The Positive -- And The Negative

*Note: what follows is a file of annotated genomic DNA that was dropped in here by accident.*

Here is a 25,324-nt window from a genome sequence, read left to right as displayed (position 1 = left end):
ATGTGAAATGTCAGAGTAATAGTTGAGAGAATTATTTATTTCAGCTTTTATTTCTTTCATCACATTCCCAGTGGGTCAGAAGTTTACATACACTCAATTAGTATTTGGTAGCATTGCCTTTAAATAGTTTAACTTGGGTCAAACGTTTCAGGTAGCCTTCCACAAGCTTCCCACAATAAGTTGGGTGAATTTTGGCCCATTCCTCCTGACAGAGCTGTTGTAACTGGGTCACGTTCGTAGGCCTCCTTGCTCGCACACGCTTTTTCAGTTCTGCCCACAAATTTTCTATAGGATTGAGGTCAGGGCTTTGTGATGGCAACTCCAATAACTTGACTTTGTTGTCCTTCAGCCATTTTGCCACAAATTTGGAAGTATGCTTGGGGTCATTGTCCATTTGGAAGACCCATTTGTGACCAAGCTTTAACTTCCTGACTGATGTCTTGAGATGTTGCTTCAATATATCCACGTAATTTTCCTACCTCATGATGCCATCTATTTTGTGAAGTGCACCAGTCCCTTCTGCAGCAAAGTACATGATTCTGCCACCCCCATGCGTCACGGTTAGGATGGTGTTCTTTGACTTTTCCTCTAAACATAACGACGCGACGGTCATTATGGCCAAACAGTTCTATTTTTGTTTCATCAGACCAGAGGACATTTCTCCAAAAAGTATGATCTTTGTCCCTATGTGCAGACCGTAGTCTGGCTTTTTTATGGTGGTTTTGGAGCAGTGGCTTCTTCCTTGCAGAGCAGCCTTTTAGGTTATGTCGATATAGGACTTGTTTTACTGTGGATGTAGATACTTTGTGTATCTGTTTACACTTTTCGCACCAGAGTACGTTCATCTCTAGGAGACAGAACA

By John S. McClenahen New U.S. government data show American consumers are spending more and business inventories are rising, both signs that the U.S. economic recovery from the 2001 recession is continuing. Retail sales in November were $322.4 billion, an increase of 0.9% from October, the U.S. Commerce Department reported Dec. 11. That's better than the 0.7% that economists generally anticipated. And in another positive sign for the recovering economy, business inventories are rising in response to consumer demand. At the end of October, they were at $1.183 trillion, up 0.4% from September's end of the month figure, according to separate Commerce Department figures also released Dec. 11. The month-to-month inventory rebuild rate was twice the 0.2% economists generally expected. Data on the U.S. labor market released on Dec. 11 were not similarly encouraging, however. For the second consecutive week, initial claims for unemployment insurance increased last week, the U.S. Labor Department reported. For the week ending Dec. 6, the seasonally adjusted number of initial claims was 378,000, some 13,000 more than the previous week's unrevised figure of 365,000. Economists had been looking for last week's number to fall to about 355,000. The Labor Department's four-week moving average for initial jobless benefit claims also rose last week, up 2,250 to 364,750.

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